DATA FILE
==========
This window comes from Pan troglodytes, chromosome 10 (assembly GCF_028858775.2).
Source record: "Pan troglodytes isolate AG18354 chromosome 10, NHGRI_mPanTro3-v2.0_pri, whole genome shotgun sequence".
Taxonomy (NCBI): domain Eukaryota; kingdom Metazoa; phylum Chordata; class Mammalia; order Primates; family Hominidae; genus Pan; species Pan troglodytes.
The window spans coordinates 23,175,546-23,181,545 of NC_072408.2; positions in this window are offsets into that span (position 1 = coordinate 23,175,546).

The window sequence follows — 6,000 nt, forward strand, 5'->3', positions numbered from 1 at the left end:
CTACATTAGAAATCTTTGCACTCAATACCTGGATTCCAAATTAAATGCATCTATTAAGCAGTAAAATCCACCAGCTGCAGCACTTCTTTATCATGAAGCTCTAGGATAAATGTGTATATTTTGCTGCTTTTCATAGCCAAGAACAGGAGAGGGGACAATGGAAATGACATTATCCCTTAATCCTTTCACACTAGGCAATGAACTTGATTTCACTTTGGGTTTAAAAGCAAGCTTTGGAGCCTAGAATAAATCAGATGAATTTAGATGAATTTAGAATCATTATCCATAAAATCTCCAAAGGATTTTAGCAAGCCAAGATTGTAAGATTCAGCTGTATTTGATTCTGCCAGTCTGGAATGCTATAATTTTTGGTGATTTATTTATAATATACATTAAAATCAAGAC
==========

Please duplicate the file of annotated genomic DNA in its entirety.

This window comes from Pan troglodytes, chromosome 10 (assembly GCF_028858775.2).
Source record: "Pan troglodytes isolate AG18354 chromosome 10, NHGRI_mPanTro3-v2.0_pri, whole genome shotgun sequence".
Taxonomy (NCBI): domain Eukaryota; kingdom Metazoa; phylum Chordata; class Mammalia; order Primates; family Hominidae; genus Pan; species Pan troglodytes.
The window spans coordinates 23,175,546-23,181,545 of NC_072408.2; positions in this window are offsets into that span (position 1 = coordinate 23,175,546).

The window sequence follows — 6,000 nt, forward strand, 5'->3', positions numbered from 1 at the left end:
CTACATTAGAAATCTTTGCACTCAATACCTGGATTCCAAATTAAATGCATCTATTAAGCAGTAAAATCCACCAGCTGCAGCACTTCTTTATCATGAAGCTCTAGGATAAATGTGTATATTTTGCTGCTTTTCATAGCCAAGAACAGGAGAGGGGACAATGGAAATGACATTATCCCTTAATCCTTTCACACTAGGCAATGAACTTGATTTCACTTTGGGTTTAAAAGCAAGCTTTGGAGCCTAGAATAAATCAGATGAATTTAGATGAATTTAGAATCATTATCCATAAAATCTCCAAAGGATTTTAGCAAGCCAAGATTGTAAGATTCAGCTGTATTTGATTCTGCCAGTCTGGAATGCTATAATTTTTGGTGATTTATTTATAATATACATTAAAATCAAGAC